This small change in perspective yields a wealth of new insights. You can use it to identify mispricings in the market, judge the effectiveness of ESG funds, even decipher the market’s views on the carbon transition. It also helps make climate investment decisions on companies for which no ESG disclosures are available.

For example, take a look at this analysis I performed on 7 Best Oil Stocks to Buy and 7 Renewable Energy Stocks and ETFs to Consider. Pay attention the highlighted column, which shows what the carbon risk factor is for these stocks and ETF’s, and the t-statistic below which shows how statistically significant those risk factors are:

In brief, what this shows is that the market believes that Chevron (CVX) and ConocoPhillips (COP) have higher climate risk exposures than ExxonMobil (XOM), with BMG carbon risk factor of 0.85 and 0.74 vresus 0.44. Furthermore, the oil exploration companies Shlumberger (SLB) and Pioneer Resources (PXD) have higher risks than any of the integrated oil companies, with BMG carbon risk factors of 1.28 and 1.32. All these companies have statistically significant t-statistics.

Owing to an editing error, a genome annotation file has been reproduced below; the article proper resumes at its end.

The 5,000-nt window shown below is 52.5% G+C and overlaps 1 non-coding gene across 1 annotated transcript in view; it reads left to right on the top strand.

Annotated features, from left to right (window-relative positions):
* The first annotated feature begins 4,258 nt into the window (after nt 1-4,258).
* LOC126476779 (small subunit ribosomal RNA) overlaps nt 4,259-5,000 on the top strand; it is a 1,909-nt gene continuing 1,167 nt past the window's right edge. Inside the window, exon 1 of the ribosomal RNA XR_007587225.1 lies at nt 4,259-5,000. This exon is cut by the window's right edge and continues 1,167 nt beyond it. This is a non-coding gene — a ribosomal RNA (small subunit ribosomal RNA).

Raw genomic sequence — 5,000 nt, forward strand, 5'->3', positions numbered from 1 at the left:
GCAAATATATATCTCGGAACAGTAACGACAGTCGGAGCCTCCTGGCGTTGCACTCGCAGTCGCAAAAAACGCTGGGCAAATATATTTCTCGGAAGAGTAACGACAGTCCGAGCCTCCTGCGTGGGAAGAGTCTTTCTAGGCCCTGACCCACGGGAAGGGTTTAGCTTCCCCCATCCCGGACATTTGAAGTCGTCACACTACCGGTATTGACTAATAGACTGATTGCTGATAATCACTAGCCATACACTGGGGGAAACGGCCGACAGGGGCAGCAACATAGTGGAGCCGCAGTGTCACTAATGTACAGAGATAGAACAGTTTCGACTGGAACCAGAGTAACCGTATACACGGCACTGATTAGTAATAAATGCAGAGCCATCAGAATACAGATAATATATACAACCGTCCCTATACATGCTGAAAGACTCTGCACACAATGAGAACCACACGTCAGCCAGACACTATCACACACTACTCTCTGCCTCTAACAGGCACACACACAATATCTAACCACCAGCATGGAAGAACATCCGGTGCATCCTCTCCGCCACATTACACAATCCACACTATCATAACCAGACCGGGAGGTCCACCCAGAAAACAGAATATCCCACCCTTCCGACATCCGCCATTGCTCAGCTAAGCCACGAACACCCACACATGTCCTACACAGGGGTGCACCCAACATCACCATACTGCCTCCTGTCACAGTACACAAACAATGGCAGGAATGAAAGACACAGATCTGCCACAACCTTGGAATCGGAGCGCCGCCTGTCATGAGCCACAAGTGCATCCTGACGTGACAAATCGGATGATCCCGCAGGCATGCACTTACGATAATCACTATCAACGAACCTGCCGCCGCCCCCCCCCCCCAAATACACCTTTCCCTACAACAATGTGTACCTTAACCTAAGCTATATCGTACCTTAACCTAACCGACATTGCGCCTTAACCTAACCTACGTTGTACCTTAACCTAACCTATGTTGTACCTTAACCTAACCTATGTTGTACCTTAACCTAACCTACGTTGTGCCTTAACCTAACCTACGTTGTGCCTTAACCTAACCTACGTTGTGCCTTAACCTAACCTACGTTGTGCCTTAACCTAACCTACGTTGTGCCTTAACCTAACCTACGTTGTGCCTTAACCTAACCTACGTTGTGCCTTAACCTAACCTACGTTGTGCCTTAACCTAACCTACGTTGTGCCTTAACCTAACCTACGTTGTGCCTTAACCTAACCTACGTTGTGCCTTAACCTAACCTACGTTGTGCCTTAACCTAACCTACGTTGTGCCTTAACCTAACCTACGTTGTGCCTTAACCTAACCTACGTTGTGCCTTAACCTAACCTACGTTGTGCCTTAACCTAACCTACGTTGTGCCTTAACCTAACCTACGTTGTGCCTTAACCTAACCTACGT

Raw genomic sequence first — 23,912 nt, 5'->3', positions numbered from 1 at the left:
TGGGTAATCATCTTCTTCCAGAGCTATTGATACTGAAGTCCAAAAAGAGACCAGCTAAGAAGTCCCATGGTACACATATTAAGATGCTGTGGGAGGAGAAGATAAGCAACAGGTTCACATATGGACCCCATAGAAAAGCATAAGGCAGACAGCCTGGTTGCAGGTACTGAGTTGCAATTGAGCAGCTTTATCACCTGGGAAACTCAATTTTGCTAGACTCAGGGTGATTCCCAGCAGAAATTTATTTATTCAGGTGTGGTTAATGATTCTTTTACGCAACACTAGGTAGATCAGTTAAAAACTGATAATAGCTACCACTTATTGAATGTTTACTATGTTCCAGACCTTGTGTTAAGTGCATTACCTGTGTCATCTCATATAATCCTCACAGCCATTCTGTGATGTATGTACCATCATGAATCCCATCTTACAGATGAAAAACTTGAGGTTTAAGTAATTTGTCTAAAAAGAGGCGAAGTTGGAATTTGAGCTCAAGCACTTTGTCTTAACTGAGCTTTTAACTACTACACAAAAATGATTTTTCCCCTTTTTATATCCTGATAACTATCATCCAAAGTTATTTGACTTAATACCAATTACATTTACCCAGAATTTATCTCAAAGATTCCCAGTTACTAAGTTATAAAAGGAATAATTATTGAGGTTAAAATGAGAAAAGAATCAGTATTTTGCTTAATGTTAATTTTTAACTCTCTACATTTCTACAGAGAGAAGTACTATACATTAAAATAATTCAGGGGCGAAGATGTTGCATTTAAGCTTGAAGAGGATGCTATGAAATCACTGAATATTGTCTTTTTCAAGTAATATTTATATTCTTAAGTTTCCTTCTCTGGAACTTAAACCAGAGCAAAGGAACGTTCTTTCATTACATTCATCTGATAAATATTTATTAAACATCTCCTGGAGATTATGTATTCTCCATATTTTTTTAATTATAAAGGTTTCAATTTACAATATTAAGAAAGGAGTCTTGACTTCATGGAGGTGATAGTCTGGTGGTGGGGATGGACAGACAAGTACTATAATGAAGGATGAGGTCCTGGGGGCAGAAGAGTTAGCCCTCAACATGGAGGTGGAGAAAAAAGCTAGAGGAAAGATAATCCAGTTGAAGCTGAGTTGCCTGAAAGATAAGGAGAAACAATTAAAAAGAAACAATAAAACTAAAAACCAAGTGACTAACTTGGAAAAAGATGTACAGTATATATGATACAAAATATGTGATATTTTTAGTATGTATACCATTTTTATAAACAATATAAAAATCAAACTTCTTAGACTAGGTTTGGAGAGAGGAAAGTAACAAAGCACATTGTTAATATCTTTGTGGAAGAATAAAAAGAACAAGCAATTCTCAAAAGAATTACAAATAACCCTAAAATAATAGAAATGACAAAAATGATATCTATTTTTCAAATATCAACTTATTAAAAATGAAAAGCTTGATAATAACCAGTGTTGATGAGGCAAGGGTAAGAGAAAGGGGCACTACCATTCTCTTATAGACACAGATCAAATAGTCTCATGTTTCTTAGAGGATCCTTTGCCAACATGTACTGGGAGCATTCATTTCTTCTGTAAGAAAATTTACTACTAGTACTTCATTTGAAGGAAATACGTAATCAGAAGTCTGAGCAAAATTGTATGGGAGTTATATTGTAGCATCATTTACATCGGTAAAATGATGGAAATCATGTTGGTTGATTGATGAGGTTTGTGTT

Conversely, the market believes that only Vesta Wind (VWDRY) has a significant negative carbon risk factor (-1.33), so that it can be expected to go up (down) when the oil companies go down (up.) The other renewable companies and ETF’s do not actually have either negative carbon risk factors, or their carbon risk factors are not statistically significant.

Is the market right? Are the ETF’s portfolios not “green enough”? Or is the market mispricing their securities and not giving them enough credit? This is a bigger topic than a blog post. If you’re interested, please read the book that I’m writing as part of the open source project.

This model is just the starting point.  To make climate investing a reality, change must happen not just with the portfolio managers of the funds, but with the guidelines or benchmarks of the funds they manage.   Every fund, from mutual funds sold to individual investors to the biggest pensions in the world, has a specific index to compare its investment results against.  Woe be to the manager who underperforms it.  So while portfolio managers think they are in charge (easy to do when salespeople tell you how smart you are every day), they could not invest differently until their guidelines change.